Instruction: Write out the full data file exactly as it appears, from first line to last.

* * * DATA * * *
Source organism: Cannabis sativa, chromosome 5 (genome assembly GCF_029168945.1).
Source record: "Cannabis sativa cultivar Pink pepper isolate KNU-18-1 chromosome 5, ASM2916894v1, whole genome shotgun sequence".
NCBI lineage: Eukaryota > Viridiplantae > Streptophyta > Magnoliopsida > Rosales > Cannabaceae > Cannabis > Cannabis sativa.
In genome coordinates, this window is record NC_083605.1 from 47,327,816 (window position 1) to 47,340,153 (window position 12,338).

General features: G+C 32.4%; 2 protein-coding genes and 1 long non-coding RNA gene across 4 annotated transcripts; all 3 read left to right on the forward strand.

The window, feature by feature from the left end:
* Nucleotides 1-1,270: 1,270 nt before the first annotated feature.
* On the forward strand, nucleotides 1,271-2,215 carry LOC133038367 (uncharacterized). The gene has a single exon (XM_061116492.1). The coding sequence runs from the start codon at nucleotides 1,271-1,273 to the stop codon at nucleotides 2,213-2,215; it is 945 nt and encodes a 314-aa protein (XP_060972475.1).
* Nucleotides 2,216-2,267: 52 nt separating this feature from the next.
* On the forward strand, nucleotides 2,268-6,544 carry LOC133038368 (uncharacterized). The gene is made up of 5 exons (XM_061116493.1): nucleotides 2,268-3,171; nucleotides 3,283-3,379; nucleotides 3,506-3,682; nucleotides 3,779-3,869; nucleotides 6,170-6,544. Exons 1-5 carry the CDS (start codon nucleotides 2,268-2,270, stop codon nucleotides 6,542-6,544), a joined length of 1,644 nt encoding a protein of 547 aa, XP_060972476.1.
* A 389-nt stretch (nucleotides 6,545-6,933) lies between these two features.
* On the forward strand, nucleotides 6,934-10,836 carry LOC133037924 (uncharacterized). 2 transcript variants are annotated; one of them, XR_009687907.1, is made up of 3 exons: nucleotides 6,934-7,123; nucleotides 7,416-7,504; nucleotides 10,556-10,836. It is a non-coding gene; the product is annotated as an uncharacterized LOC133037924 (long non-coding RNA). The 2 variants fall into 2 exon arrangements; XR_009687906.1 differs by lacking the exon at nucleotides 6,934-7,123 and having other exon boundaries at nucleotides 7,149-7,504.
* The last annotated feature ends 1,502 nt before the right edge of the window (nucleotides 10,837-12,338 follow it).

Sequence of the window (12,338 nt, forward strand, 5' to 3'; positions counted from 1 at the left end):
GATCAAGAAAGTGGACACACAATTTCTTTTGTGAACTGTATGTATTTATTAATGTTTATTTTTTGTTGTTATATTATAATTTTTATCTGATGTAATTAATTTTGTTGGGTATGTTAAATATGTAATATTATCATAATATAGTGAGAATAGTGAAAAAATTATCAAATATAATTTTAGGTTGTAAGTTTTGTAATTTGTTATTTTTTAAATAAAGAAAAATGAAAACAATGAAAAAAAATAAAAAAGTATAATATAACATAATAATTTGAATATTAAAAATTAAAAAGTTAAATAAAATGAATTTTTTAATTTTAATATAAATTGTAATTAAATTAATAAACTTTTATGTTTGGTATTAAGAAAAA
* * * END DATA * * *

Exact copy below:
Source organism: Cannabis sativa, chromosome 5 (genome assembly GCF_029168945.1).
Source record: "Cannabis sativa cultivar Pink pepper isolate KNU-18-1 chromosome 5, ASM2916894v1, whole genome shotgun sequence".
NCBI lineage: Eukaryota > Viridiplantae > Streptophyta > Magnoliopsida > Rosales > Cannabaceae > Cannabis > Cannabis sativa.
In genome coordinates, this window is record NC_083605.1 from 47,327,816 (window position 1) to 47,340,153 (window position 12,338).

General features: G+C 32.4%; 2 protein-coding genes and 1 long non-coding RNA gene across 4 annotated transcripts; all 3 read left to right on the forward strand.

The window, feature by feature from the left end:
* Nucleotides 1-1,270: 1,270 nt before the first annotated feature.
* On the forward strand, nucleotides 1,271-2,215 carry LOC133038367 (uncharacterized). The gene has a single exon (XM_061116492.1). The coding sequence runs from the start codon at nucleotides 1,271-1,273 to the stop codon at nucleotides 2,213-2,215; it is 945 nt and encodes a 314-aa protein (XP_060972475.1).
* Nucleotides 2,216-2,267: 52 nt separating this feature from the next.
* On the forward strand, nucleotides 2,268-6,544 carry LOC133038368 (uncharacterized). The gene is made up of 5 exons (XM_061116493.1): nucleotides 2,268-3,171; nucleotides 3,283-3,379; nucleotides 3,506-3,682; nucleotides 3,779-3,869; nucleotides 6,170-6,544. Exons 1-5 carry the CDS (start codon nucleotides 2,268-2,270, stop codon nucleotides 6,542-6,544), a joined length of 1,644 nt encoding a protein of 547 aa, XP_060972476.1.
* A 389-nt stretch (nucleotides 6,545-6,933) lies between these two features.
* On the forward strand, nucleotides 6,934-10,836 carry LOC133037924 (uncharacterized). 2 transcript variants are annotated; one of them, XR_009687907.1, is made up of 3 exons: nucleotides 6,934-7,123; nucleotides 7,416-7,504; nucleotides 10,556-10,836. It is a non-coding gene; the product is annotated as an uncharacterized LOC133037924 (long non-coding RNA). The 2 variants fall into 2 exon arrangements; XR_009687906.1 differs by lacking the exon at nucleotides 6,934-7,123 and having other exon boundaries at nucleotides 7,149-7,504.
* The last annotated feature ends 1,502 nt before the right edge of the window (nucleotides 10,837-12,338 follow it).

Sequence of the window (12,338 nt, forward strand, 5' to 3'; positions counted from 1 at the left end):
GATCAAGAAAGTGGACACACAATTTCTTTTGTGAACTGTATGTATTTATTAATGTTTATTTTTTGTTGTTATATTATAATTTTTATCTGATGTAATTAATTTTGTTGGGTATGTTAAATATGTAATATTATCATAATATAGTGAGAATAGTGAAAAAATTATCAAATATAATTTTAGGTTGTAAGTTTTGTAATTTGTTATTTTTTAAATAAAGAAAAATGAAAACAATGAAAAAAAATAAAAAAGTATAATATAACATAATAATTTGAATATTAAAAATTAAAAAGTTAAATAAAATGAATTTTTTAATTTTAATATAAATTGTAATTAAATTAATAAACTTTTATGTTTGGTATTAAGAAAAA